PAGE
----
PurlsAndPixels

sl1kw – Slipping Stitches to Add Texture to Knitting

Learn to slip stitches knitwise with yarn in front - sl1kwyif - a knitting lesson with Liz @PurlsAndPixels.

In an earlier lesson you learned how to slip stitches purlwise at the edges of your work. Recall that slipping purlwise does not twist the stitch, but simply moves it from needle to needle.

  • Slipping a stitch purlwise with the yarn in back leaves a loop on the back side of your work.
  • Slipping a stitch purlwise with the yarn in front leaves a loop on the back side of your work.

You can also add texture to a knitting a pattern by slipping stitches. Because you do not work into slipped stitches, they will alter the normal row and column grid that knitting every stitch creates. This makes slipped stitches appear larger than the other stitches.

To add further texture to patterns, you can also slip stitches knitwise. Unlike slipping purlwise, slipping a stitch knitwise creates a twisted stitch.

  • Slipping a stitch knitwise with the yarn in back will twist the stitch and leave a loop on the back side of your work.
  • Slipping a stitch knitwise with the yarn in front will twist the stitch and leave a loop on the front side of your work.
Learn to slip stitches knitwise with yarn in front - sl1kwyif - a knitting lesson with Liz @PurlsAndPixels.

Unclear Instructions (sl)

Occasionally, a designer will not specify what type of slipped stitch you should make. When this happens, it is usually safe to assume they meant for you to slip the stitch purlwise with yarn in back (sl1pwyib). This slipped stitch alters the texture of your pattern the least and is traditionally what is intended by the generic instruction “sl” or “slip a stitch.”

Below you will find both video and written guides to help you learn to slip stitches knitwise.

Video Guide: How to Slip Stitches (sl st) in Knitting

Written Guide: How to Slip Stitches Knitwise

Slip Stitches Knitwise with Yarn in Back

Slipping a stitch knitwise with the yarn in back will twist the stitch and leave a loop on the back side of your work.

Step 1: Learn to slip stitches knitwise with yarn in back - sl1kwyib - a knitting lesson with Liz @PurlsAndPixels.

sl1kwyib, Step 1:

Hold the working yarn behind your stitches. Insert your needle into the live stitch as if to knit it (insert your left needle into the front leg of the stitch from the front to the back).

Step 2: Learn to slip stitches knitwise with yarn in back - sl1kwyib - a knitting lesson with Liz @PurlsAndPixels.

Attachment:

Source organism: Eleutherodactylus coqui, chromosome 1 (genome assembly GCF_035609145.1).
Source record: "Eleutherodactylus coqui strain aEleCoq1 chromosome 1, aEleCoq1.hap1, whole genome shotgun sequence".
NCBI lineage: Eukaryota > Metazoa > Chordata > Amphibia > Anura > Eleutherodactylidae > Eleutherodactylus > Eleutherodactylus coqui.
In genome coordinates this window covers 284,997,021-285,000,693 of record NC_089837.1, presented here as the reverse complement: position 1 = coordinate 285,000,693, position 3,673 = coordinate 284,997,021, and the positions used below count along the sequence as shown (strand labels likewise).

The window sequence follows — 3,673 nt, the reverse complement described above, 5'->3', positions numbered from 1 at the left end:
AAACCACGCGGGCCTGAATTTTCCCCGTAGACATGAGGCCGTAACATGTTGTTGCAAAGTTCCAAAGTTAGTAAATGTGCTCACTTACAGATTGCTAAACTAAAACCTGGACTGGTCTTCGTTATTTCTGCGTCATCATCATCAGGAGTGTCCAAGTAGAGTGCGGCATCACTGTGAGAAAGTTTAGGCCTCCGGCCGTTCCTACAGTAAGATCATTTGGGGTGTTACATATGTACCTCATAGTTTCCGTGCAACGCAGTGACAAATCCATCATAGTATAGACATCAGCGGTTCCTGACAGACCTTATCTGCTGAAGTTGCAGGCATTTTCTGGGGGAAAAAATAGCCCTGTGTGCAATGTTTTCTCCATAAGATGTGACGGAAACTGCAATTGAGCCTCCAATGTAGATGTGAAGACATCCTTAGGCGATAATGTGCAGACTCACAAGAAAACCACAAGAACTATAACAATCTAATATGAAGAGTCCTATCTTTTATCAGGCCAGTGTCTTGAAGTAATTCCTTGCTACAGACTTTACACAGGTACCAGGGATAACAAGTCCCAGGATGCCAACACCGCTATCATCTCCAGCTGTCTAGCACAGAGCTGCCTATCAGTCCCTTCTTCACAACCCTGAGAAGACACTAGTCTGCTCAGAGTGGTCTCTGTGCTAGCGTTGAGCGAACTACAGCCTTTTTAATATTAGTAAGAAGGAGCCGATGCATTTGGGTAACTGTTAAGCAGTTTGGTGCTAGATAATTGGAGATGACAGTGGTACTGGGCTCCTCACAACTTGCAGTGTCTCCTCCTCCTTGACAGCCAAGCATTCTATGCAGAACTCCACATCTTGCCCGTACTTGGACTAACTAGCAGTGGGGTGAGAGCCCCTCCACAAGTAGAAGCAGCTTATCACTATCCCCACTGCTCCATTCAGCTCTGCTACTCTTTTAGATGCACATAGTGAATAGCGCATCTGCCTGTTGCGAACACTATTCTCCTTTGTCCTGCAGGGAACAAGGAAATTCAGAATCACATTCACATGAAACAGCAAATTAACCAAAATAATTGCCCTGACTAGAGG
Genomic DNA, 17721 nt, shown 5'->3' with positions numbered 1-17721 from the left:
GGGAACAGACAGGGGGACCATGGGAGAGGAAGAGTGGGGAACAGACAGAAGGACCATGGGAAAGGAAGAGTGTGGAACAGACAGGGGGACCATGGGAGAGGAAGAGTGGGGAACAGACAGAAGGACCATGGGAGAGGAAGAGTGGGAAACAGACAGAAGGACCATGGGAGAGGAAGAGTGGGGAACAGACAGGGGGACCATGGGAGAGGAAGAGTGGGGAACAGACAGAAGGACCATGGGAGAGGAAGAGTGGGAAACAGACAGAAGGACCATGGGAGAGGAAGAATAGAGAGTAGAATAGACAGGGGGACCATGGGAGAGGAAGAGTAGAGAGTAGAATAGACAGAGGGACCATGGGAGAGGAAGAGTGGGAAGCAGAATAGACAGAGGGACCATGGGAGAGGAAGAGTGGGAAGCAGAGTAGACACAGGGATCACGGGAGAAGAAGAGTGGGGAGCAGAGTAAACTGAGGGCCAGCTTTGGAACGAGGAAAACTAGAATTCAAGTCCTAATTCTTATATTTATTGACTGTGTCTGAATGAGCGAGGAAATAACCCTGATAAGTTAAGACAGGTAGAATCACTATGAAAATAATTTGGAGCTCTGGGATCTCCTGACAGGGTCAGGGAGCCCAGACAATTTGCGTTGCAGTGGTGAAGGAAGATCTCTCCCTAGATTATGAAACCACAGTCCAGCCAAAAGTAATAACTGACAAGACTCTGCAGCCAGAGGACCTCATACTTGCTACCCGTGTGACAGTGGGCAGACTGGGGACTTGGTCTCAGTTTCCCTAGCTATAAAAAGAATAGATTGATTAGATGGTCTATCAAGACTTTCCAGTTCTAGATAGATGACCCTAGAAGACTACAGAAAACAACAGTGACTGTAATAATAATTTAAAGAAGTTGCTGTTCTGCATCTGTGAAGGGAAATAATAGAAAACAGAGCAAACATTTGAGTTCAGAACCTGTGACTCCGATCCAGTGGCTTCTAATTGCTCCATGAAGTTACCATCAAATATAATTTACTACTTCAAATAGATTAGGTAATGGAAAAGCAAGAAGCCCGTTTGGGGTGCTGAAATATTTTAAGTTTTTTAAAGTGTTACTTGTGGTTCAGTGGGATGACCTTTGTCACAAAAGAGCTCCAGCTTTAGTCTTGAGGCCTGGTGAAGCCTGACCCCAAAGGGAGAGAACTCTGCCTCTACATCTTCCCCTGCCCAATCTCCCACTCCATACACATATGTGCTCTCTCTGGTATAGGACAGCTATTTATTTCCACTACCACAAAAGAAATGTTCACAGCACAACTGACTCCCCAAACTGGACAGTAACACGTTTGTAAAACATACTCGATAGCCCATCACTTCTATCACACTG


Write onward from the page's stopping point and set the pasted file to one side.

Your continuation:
sl1kwyib, Step 2:

Do not work into the stitch that is being slipped. Instead, begin to slide the stitch off the left needle and onto the right needle. When you have moved the stitch completely onto the right needle without knitting or purling into it, you have slipped the stitch.   

Slip Stitches Knitwise with Yarn in Front

Slipping a stitch knitwise with the yarn in front will twist the stitch and leave a loop on the front side of your work.

Step 1: Learn to slip stitches knitwise with yarn in front - sl1kwyif - a knitting lesson with Liz @PurlsAndPixels.

sl1kwyif, Step 1:

Hold the working yarn in front of your stitches. Insert your needle into the live stitch as if to knit it (insert your left needle into the front leg of the stitch from the front to the back).

Step 2: Learn to slip stitches knitwise with yarn in front - sl1kwyif - a knitting lesson with Liz @PurlsAndPixels.

sl1kwyif, Step 2:

Do not work into the stitch that is being slipped. Instead, begin to slide the stitch off the left needle and onto the right needle. When you have moved the stitch completely onto the right needle without knitting or purling into it, you have slipped the stitch.

Learn to slip stitches knitwise with yarn in front - sl1kwyif - a knitting lesson with Liz @PurlsAndPixels.

Practice With My Knitting Pattern

Slipped Stitches Scarf - a free knitting pattern from Liz Chandler @PurlsAndPixels.

Ready to try it? You can practice slipping stitches with my free Slipped Stitches Scarf pattern.

Up Next

Now, you are probably getting to the point where your projects are larger than one ball of yarn. In the next lesson, I will show you what I do when my yarn runs out mid-project. Using a “magic knot” to tie new yarn to the old yarn creates a tiny, super-strong knot that connects the two balls of yarn.

Go Back to the Learn to Knit Index

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